and Family Revitalization, the National Center for Fathering, and the Institute for American Values. ... The National Practitioners Network for Fathers and Families (NPNFF), founded in 1995, is a member-driven nonprofit organization ...
Author: Anna Gavanas
Publisher: University of Illinois Press
Are fathers being marginalized in the contemporary family? Responding to fears that they are, the self-proclaimed "fatherhood responsibility movement" (FRM) has worked since the mid-1990s to put fatherhood at the center of U.S. national politics. Anna Gavanas's Fatherhood Politics in the United States analyzes the processes, reveals the internal struggles, and traces the myths that drive this powerful movement. Unlike previous investigations that rely on literary or other secondary sources, Fatherhood Politics works from primary ethnographic material to represent a wider range of voices and actors. Interacting with and interviewing members of the most powerful and well-known national fatherhood organizations, Gavanas observed Promise Keeper rallies, men's workshops, and conferences on masculinity, fatherhood, and marriage. Providing a detailed overview of the different organizations involved and their various rhetorical strategies, Gavanas breaks down the FRM into two major wings. The "pro-marriage" wing sees marriage as the key to solving all social problems, while the "fragile family" organizations worry about unemployment, racism, and discrimination. Gavanas uses her extensive anthropological fieldwork as the basis for discussions of gender, sexuality, and race in her analysis of these competing voices. Taking us inside the internal struggles, tensions, and political machinations of the FRM, Gavanas offers a behind-the-scenes look at a movement having real impact on current social policy. Fatherhood Politics is an essential work for anyone interested in the politics of masculinity, parenthood, marriage, race, and sexuality.
The role of extended family extends beyond the ability to nurture and to provide for children. ... to make contributions to their children's educational and psychological development (National Center on Fathers and Families, 1996).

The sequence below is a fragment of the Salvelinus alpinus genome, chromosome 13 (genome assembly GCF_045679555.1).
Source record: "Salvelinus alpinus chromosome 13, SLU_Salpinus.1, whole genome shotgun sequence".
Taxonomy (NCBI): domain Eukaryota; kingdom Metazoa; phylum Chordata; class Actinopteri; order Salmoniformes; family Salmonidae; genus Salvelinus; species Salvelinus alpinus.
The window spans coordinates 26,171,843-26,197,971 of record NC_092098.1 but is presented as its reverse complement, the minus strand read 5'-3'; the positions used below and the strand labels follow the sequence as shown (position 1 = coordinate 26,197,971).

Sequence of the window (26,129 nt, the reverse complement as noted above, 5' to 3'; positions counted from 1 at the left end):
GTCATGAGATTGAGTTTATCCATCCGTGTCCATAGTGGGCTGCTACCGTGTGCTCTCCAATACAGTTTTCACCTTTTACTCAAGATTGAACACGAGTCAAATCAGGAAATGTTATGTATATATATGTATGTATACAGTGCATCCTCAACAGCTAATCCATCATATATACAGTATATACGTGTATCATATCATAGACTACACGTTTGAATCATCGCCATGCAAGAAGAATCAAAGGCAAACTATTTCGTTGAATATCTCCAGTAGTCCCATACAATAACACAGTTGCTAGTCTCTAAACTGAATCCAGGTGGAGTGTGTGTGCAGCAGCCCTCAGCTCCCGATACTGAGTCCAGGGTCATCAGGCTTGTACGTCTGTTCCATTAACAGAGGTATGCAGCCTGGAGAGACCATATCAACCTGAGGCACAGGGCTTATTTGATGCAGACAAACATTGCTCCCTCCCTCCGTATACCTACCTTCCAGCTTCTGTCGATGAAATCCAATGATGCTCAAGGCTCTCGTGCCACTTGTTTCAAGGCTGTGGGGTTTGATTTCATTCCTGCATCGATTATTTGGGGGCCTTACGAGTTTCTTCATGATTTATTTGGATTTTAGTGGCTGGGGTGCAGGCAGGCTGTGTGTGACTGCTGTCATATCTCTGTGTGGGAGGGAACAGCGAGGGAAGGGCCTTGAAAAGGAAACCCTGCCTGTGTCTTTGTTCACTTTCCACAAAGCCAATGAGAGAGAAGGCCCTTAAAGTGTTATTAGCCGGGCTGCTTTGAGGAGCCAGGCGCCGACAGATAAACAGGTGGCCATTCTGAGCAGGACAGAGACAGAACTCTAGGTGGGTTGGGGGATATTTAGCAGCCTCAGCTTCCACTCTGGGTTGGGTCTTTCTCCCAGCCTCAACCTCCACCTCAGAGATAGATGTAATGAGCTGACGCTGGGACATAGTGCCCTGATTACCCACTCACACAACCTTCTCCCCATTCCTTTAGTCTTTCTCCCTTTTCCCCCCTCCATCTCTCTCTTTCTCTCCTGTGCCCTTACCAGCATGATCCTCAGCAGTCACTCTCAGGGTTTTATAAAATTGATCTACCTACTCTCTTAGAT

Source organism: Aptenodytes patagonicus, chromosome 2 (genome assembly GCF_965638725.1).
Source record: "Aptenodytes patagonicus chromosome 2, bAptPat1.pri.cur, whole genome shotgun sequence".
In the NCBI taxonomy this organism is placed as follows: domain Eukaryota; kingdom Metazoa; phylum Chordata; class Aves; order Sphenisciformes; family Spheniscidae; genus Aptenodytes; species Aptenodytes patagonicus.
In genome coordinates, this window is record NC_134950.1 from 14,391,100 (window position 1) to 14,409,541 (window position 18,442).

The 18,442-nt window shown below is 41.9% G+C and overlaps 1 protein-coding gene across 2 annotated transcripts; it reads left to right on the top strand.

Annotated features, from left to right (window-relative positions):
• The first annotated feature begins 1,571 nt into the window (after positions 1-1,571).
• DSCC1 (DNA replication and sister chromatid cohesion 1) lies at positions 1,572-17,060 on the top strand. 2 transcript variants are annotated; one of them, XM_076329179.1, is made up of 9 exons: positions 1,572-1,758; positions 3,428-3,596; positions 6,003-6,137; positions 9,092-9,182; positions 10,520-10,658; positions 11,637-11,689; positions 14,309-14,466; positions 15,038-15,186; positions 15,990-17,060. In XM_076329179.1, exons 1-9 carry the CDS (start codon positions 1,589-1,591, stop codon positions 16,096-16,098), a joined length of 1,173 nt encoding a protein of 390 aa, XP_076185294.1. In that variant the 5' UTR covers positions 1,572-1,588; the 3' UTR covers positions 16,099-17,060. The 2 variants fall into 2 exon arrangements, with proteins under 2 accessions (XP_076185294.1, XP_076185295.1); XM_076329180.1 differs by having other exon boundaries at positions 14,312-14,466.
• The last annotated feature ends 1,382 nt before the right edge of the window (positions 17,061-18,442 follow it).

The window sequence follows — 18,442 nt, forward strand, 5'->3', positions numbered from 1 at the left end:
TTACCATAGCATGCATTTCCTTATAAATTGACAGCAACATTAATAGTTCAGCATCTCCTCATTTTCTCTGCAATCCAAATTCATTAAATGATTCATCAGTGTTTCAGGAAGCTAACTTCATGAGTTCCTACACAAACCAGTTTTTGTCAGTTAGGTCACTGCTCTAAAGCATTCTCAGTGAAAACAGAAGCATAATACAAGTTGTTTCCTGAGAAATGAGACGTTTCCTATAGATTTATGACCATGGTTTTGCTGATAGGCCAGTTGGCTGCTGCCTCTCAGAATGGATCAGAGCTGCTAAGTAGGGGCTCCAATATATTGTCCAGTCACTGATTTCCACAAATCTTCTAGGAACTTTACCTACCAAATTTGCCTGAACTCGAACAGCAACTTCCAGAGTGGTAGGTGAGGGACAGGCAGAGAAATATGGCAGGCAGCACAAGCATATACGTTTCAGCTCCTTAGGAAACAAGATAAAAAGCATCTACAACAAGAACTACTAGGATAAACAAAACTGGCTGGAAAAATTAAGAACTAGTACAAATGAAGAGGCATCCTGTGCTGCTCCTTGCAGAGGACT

Author: Craig Everett
For too long, divorce and remarriage literature has focused only on the outcome in the personal lives of the divorcees during and after divorce. But now, in Child Custody: Legal Decisions and Family Outcomes, you’ll see that divorce is a chain reaction that begins in the courtrooms and branches out into the families of the world, changing the lives of children, parents, and grandparents alike. Child Custody is an incisive, up-to-date collection of studies that addresses both child custody decisions and the varied and often surprising outcomes for those children and their families. Divided into two main sections, one focusing on legislative guidelines and the other on family issues, this unique compilation of recent divorce and remarriage research gives you a rare view of the attitudes some judges have toward divorce. In addition, those people in both law and family research fields will have at their disposal the many aspects of the legal decision-making process and the legislative guidelines that currently hold sway over custody and post-divorce cases. Here are some of the topics you’ll read about: the evolution of three types of residential custody arrangements--father, mother, and joint--followed over a two-year period legal reforms aimed at guaranteeing parental access to children how social research has shaped New Hampshire’s child support policy divorced fathers and mothers in Greece the stigmas on lesbian mothers in custody cases how grandparent involvement shapes post-divorce families Meant as a catalyst for further research and study, this book begins to touch upon the intrinsic flaws in both legal and family systems that continue to exist. Too often, we think of divorce and child custody as merely legal decisions. In Child Custody, however, you’ll find that what matters in court is also a family matter.